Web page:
Super Food: Chia Seeds

If you’re in Boston this weekend, you’ve probably seen the runners in their commemorative blue Boston jackets getting rid to run on Marathon Monday. My roommate and I decided to brave the crowds and head down to check out the expo today.

Runners are a funny group. We train for 18 weeks and run hundreds of miles – often early on weekend mornings – to run for several hours one day. Then, what? We eat, drink, sleep…and do it again. I have to be honest – the “runner’s high” is real. Every once in a while, I’ll have that effortless run where I’m on top of the world and end up being a smiling ball of sunshine for the rest of the day. It sure is a great feeling.

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Totally cheering for Kara Goucher tomorrow – she gets how wonderful running can be.

Another great feeling is cheering squads during a race. During my marathon last year, the spectators during miles 20-25 yelling out my name really pumped me up when I was wondering why I ever signed up to run 26.2 miles. It’s super motivating to have someone cheer for you by name, except when they tell you that you’re “almost there!” Sorry, but until I can see the finish line with my own eyes, I’m not “almost there.” Since I’m in Boston this year, I’m taking on the role of cheering on all those speedsters who qualified for Boston. I’ll be out there in the last few miles hopefully helping some runners through the last few, often tough miles of a race. It should be perfect running weather too – much better than the hot 90 degree temperatures at last year’s race.

At the expo, there were numerous food stands, including the typical Gu and electrolyte drinks, but the superfood that appeared at numerous stands was chia seeds. They became famous in the running world from the book “Born to Run” which describes the Tarahumara tribe in Mexico who use them as fuel for 50+ mile runs. Runners may rely on them for an endurance boost – one study found that a mix of chia seeds and Gatorade worked just as well as 100% Gatorade for endurance athletes. I say skip the Gatorade (sugar) and go for water and chia.

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They’re not just for runners though – they have powerful health benefits for everyone. These little seeds are a great plant source of omega 3 fatty acids, and as a result, are anti-inflammatory (don’t rely completely on chia for omega 3s because plant sources lose some during a conversion – fish is best source). They also contain protein and soluble fiber to fill you up, regulate your blood sugar, and aid in constipation. They boast micronutrients, including phosphorus and manganese, and powerful antioxidants, including quercitin. Quercitin has anti-inflammatory and anti-histamine activity to boost the immune system and aid in allergic reactions from allergies, asthma, or more. It also may play a beneficial role in heart disease and preventing cancer.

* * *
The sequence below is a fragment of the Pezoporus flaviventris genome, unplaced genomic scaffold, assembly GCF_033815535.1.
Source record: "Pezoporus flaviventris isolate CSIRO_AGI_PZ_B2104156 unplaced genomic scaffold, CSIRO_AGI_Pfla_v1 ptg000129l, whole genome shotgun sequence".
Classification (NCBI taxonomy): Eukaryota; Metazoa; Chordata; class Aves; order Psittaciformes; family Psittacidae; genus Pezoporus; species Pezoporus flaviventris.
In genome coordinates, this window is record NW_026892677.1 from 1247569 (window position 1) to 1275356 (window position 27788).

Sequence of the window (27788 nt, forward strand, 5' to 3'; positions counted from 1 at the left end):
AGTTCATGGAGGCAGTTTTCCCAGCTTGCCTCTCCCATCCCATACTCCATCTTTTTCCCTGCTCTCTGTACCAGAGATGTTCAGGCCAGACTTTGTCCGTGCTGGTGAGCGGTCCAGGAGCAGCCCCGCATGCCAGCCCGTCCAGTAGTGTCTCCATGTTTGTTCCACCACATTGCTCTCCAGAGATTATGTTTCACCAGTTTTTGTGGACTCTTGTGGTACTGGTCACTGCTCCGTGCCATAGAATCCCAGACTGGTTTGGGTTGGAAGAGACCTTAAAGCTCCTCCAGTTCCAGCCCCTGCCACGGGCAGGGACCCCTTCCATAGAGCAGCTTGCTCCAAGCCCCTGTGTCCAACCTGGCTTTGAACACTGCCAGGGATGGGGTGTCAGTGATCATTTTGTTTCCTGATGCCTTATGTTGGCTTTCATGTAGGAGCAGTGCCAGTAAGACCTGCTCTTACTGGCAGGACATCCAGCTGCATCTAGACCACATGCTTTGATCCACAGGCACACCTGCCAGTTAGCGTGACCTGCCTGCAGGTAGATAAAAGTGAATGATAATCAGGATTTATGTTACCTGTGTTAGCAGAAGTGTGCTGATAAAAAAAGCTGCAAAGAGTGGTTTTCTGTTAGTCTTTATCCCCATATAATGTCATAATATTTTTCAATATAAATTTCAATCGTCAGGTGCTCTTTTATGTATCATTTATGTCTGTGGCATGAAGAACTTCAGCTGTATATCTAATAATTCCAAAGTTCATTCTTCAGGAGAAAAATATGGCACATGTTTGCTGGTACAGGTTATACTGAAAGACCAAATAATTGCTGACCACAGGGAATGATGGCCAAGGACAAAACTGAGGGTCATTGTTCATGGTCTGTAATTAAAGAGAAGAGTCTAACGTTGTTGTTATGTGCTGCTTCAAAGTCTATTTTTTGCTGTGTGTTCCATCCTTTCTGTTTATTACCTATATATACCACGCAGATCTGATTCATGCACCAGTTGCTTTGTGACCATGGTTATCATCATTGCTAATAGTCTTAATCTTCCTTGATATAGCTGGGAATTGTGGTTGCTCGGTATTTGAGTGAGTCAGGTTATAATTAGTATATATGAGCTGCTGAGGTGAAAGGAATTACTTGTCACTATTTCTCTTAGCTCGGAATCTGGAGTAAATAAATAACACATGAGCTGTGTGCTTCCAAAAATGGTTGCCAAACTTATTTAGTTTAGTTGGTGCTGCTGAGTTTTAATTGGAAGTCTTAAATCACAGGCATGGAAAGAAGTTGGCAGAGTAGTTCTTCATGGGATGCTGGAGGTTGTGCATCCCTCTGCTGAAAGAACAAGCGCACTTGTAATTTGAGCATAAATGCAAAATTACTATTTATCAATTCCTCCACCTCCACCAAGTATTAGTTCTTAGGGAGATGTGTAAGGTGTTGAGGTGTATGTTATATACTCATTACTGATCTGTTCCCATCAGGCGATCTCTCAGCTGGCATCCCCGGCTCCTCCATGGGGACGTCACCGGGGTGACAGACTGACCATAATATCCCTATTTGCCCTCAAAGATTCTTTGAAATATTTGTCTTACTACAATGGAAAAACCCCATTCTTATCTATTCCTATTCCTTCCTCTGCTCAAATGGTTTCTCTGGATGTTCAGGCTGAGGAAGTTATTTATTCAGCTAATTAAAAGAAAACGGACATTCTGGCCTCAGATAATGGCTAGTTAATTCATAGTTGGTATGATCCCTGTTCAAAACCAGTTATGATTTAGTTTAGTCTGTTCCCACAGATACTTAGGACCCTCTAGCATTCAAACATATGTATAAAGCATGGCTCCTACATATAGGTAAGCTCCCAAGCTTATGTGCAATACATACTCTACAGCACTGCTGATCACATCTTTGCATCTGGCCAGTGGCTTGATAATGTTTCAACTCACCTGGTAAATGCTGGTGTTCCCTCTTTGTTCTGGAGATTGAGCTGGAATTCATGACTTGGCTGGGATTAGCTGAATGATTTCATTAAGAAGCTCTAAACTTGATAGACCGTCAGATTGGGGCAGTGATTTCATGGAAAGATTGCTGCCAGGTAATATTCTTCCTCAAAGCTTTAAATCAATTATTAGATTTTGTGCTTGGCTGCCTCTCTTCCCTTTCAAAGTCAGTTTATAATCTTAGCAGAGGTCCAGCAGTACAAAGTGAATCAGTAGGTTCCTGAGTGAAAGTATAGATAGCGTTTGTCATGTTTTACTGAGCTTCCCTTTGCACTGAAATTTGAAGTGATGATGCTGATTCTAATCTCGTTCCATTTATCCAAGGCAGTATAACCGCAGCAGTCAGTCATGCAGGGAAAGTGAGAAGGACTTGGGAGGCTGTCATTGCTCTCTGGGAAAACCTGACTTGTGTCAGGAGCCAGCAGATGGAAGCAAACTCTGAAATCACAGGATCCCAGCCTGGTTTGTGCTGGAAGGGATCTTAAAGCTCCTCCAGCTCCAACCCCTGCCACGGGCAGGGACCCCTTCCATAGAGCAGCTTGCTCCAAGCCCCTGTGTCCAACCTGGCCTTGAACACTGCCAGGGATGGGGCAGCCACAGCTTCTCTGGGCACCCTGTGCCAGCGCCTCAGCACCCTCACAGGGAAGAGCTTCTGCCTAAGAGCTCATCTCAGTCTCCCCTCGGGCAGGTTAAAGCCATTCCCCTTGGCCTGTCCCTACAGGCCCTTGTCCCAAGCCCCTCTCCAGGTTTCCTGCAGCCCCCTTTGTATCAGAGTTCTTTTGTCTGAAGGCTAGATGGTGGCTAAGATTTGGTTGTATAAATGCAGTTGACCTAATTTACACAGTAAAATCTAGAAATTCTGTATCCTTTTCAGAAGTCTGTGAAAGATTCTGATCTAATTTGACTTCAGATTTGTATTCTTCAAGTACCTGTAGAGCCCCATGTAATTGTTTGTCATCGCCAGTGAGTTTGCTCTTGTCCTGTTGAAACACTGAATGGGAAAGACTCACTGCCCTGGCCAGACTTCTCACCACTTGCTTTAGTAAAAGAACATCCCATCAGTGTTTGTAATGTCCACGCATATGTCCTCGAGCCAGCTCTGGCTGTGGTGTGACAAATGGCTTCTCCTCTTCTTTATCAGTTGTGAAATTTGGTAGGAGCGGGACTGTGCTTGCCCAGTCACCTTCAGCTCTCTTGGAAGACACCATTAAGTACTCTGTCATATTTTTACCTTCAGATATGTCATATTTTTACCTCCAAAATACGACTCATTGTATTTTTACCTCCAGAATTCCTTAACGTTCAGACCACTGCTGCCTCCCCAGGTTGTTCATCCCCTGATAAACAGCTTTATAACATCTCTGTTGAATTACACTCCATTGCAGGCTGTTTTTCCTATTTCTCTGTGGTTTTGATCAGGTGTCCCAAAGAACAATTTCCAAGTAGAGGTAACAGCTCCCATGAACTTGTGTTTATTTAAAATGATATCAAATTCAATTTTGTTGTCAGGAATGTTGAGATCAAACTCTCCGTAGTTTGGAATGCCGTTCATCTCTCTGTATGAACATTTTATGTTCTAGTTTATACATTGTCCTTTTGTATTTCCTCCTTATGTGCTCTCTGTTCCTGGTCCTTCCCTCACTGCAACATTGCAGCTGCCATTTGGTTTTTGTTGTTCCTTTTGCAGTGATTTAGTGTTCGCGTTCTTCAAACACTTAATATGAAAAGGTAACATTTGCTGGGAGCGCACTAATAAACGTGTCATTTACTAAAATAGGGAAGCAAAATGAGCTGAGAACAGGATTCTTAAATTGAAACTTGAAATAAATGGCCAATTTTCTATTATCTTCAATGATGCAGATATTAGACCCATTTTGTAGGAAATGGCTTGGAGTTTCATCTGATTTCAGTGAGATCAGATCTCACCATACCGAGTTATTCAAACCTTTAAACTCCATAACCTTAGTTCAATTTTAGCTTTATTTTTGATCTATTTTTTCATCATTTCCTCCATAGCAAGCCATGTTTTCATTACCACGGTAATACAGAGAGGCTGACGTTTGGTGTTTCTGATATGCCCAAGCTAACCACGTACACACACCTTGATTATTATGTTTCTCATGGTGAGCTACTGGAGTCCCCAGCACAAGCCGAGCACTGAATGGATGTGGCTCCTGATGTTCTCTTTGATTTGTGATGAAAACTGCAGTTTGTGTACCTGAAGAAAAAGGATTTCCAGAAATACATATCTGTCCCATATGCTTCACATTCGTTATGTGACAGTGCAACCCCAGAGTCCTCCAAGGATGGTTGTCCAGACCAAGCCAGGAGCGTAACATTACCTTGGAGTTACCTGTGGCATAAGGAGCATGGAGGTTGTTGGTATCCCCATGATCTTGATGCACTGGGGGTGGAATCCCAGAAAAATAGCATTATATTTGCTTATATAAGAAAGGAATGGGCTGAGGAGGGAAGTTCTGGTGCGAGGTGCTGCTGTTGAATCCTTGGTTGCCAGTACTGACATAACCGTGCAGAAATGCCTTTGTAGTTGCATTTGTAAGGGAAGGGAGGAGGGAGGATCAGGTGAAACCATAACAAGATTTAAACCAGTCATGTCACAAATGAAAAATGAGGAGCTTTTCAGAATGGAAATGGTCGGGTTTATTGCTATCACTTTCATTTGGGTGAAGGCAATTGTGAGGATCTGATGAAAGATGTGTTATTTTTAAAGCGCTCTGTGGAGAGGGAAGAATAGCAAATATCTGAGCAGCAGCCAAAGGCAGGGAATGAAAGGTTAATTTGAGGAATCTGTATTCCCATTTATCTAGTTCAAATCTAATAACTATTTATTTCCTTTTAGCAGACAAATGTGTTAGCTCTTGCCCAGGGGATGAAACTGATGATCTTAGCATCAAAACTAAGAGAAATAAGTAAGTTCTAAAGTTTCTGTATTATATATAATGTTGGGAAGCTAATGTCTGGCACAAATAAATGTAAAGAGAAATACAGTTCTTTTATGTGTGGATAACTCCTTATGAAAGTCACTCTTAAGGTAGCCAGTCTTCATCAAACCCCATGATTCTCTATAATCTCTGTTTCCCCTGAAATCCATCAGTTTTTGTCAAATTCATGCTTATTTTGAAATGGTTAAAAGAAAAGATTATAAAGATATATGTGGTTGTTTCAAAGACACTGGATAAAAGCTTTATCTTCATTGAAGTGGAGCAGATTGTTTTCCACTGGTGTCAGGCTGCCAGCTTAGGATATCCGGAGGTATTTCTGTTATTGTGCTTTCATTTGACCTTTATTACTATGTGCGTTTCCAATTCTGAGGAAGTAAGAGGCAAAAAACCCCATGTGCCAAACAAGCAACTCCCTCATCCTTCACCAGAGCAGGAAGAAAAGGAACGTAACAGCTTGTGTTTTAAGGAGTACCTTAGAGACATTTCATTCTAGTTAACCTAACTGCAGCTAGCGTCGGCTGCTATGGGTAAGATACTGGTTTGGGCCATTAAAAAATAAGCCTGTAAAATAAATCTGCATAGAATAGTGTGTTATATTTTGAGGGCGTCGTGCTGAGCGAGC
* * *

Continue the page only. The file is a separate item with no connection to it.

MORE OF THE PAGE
Chia seeds can be easily found these days. They are a little pricey, but keep in mind that the bag will probably last you for a few months, depending on how chia crazy you get. Amazon or Costco will probably have the best prices.

Once you pick up a bag, don’t let them sit in your cupboard! These little seeds may be intimidating if you don’t know what to do with them, so here’s a list of ideas. They don’t have much taste to them, so they work well in a variety of items.

  • Chia pudding! This is my favorite way to eat chia seeds. They soak up water and expand to up to 10 times their weight. Just throw 2 tbsp chia seeds in 1/2 cup non-dairy milk (almond or coconut) or water and let sit overnight or for at least 3 hours. The seeds will soak up the fluid and turn into a tapioca pudding-like consistency. Throw some berries in it for a balanced breakfast, or mix cocoa powder and full-fat coconut milk for a rich, delicious dessert.

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  • Egg substitute. They can be used in baking for an egg substitute. Eggs are pretty hard to substitute, so baking can be pretty tricky if you have an egg allergy or intolerance. Mix 1 tbsp chia seeds with 3 tbsp water for 1 egg in the recipe, and let it sit to thicken.
  • Sprinkle on food. Since they are pretty tasteless, you can throw them in your smoothies, salad dressings, or soups (as a thickener) to boost the nutrition of your meal.
  • Make your own energy gel or drink. Last year when training for my first marathon, I experimented with the fuel during a run. On some long runs, I carried a water bottle with 1/2-1 tbsp chia seeds in it, and I also made dates with honey and chia seeds as a real-food fuel. Fueling is highly individual for runners, so I recommend figuring out what works best for your body for several runs before using it in a race.

Consider buying a bag of chia seeds and giving them a try! If you need more ideas, just google chia seed recipes – there are TONS. Let me know if you find any exciting and delicious recipes with them.

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